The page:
WASHINGTON – A group of disgruntled Republicans who oppose Donald Trump are demanding that their party moderate its views or face the prospect of a third-party challenge.
“The GOP is becoming a political pariah in its the quest by Republican extremists to subvert democracy,” said Miles Taylor, a former Trump administration official who is organizing a public letter to be signed by more than 100 prominent Republicans.
Taylor – also known as “Anonymous,” the administration official who wrote a critical book about Trump – said the Republican Party “must re-embrace conservative principles, truth, and decency.”
According to people who have seen it, the letter, to be published Thursday, calls on Republicans to “either re-imagine a party dedicated to our founding ideals or else hasten the creation of such an alternative” – i.e., a third party.
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The demand comes as House Republicans voted Wednesday to purge Rep. Liz Cheney, R-Wyo., from her party leadership position. Cheney has criticized Trump and urged fellow Republicans not to echo his lies about alleged election fraud in 2020.
Cheney’s demotion shows that, if anything, Trump’s hold on the GOP is strengthening.
Taylor said his group of Republicans isn’t holding their breath for a more moderate Republican Party in the era of Trump.
That is “why we are laying out a more principled vision for the future of our Union, one that can unite Americans around shared ideals while defending our sacred institutions,” he said.
The signers of the letter include moderates who have have long had problems with the increasingly conservative Republican Party. They include former governors Christine Todd Whitman of New Jersey and Tom Ridge of Pennsylvania.
There are also former GOP members of Congress who criticized Trump’s influence on the party, including ex-U.S. Reps. Barbara Comstock and Denver Riggleman of Virginia.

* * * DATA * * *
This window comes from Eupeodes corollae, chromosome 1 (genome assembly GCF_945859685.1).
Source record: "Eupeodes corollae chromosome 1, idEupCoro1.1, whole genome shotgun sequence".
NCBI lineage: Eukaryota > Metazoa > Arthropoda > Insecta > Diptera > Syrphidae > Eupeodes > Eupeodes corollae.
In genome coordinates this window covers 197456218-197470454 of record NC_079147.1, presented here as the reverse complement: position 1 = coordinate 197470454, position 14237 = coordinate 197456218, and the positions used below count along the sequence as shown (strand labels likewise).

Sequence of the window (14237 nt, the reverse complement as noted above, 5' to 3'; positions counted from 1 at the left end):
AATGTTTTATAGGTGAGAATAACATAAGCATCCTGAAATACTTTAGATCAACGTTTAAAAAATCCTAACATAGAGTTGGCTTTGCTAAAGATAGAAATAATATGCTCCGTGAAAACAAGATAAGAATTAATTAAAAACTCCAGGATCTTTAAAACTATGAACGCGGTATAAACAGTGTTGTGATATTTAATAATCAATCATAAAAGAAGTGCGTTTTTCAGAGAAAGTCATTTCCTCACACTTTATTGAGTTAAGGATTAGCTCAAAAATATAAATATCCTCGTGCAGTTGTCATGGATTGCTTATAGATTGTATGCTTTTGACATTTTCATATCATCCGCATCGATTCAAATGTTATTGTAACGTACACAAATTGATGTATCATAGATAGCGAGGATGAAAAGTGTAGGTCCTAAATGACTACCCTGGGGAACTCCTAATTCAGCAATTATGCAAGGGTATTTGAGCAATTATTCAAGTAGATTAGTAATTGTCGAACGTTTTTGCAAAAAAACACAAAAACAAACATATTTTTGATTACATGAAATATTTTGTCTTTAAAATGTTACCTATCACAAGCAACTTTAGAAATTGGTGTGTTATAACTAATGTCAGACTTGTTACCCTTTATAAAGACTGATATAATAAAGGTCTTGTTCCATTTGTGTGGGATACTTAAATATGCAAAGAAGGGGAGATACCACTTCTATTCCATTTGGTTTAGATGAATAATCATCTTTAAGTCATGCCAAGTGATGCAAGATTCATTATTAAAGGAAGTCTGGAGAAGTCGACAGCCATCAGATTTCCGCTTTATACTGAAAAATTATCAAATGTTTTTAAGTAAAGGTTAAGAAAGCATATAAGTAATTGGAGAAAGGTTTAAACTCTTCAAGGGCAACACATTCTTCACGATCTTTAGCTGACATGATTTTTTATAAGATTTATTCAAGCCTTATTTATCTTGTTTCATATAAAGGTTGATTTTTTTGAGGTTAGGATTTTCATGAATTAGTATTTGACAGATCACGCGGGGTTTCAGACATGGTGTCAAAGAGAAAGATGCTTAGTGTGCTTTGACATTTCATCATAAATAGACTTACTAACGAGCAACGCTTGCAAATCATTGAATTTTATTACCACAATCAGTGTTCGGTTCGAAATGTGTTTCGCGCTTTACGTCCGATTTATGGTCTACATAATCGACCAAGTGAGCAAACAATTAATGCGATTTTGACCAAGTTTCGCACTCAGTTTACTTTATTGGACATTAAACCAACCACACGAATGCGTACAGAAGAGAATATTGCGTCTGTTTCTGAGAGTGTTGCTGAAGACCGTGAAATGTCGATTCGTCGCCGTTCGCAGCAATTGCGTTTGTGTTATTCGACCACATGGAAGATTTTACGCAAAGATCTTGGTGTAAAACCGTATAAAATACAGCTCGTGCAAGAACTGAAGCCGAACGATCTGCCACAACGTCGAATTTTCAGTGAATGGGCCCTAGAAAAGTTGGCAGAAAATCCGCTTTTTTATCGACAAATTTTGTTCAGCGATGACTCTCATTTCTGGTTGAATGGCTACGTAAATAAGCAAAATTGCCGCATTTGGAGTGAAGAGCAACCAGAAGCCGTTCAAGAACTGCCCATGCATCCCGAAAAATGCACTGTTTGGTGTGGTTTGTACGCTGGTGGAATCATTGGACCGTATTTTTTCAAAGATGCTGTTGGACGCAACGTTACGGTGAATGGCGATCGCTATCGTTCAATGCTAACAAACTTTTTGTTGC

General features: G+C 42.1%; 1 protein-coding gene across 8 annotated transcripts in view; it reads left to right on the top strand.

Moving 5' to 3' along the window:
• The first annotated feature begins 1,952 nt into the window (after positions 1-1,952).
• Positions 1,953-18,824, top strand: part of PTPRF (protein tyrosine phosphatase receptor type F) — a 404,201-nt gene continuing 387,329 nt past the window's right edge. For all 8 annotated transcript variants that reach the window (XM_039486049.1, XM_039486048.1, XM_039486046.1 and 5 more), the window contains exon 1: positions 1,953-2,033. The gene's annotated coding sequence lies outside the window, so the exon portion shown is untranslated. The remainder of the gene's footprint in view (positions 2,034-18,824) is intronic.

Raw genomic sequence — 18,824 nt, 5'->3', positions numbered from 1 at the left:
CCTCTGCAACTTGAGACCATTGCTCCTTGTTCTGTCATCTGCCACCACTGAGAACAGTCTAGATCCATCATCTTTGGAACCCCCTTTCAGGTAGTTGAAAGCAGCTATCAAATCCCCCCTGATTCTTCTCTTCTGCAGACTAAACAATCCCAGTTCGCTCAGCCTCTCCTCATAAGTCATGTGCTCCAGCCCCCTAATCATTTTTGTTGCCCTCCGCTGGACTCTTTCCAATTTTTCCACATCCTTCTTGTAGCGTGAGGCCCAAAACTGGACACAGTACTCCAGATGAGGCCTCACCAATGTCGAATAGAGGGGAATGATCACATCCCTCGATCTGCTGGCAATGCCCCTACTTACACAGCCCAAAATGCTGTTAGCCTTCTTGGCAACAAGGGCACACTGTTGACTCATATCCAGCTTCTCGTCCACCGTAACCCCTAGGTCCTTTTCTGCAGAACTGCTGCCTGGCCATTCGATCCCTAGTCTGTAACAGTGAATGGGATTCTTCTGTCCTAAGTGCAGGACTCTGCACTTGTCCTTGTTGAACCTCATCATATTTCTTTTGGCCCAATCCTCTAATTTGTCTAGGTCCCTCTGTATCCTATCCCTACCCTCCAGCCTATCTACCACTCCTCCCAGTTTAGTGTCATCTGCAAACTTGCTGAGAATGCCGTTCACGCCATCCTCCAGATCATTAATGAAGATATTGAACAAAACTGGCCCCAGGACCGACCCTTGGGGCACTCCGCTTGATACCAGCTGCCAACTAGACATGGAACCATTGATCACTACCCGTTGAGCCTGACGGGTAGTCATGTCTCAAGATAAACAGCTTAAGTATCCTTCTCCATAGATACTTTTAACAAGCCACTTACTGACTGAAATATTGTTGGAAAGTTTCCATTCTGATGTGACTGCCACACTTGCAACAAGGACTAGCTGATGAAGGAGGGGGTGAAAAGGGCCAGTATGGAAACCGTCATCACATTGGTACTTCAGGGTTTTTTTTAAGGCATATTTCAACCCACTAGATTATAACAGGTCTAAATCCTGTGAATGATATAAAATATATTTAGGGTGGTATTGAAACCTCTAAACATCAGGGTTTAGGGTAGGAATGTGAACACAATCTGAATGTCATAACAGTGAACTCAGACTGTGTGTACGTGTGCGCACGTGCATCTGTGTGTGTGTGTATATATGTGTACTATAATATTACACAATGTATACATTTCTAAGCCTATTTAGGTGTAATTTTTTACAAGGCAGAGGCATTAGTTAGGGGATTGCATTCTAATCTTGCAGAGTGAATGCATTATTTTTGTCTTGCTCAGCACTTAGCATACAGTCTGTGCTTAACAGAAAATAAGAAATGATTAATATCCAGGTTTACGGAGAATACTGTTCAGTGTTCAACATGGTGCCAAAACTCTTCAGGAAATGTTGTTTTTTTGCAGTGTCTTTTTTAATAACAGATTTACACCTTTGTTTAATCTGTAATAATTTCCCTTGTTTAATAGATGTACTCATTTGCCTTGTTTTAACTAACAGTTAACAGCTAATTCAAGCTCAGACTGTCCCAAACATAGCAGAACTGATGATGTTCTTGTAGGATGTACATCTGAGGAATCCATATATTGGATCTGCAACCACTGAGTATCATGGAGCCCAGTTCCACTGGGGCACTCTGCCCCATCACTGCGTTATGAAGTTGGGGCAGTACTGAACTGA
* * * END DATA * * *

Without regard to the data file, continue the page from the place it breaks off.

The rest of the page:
Riggleman said many people don’t want to start a third party, but want the Republicans to reform themselves. He described the letter as “a call to action for making the party better or possibly doing something else.”
“The objective is to create a common sense coalition and policy driven movement that pushes back against disinformation like the the Big Lie” about the 2020 election, Riggleman said.
The American political system makes it very difficult for third parties to succeed.
For one thing, they are often fueled by specific individual leaders, rather than a group, as is the case now.
Even then, Ross Perot’s “Reform Party” did not last. Nor did the Progressive Party that nominated ex-President Theodore Roosevelt in 1912. Roosevelt split the vote with Republican President William Howard Taft, enabling Democrat Woodrow Wilson to become president.
In past months, Trump himself has discussed the idea of leading a third party if Republicans refused to follow his lead. He has since said that a new party is no longer necessary.
Trump allies mocked the idea that their Republican enemies could mount a third party, noting that many “Never Trumpers” are voting Democratic anyway.
“These losers left the Republican Party when they voted for Joe Biden,” said Trump spokesman Jason Miller.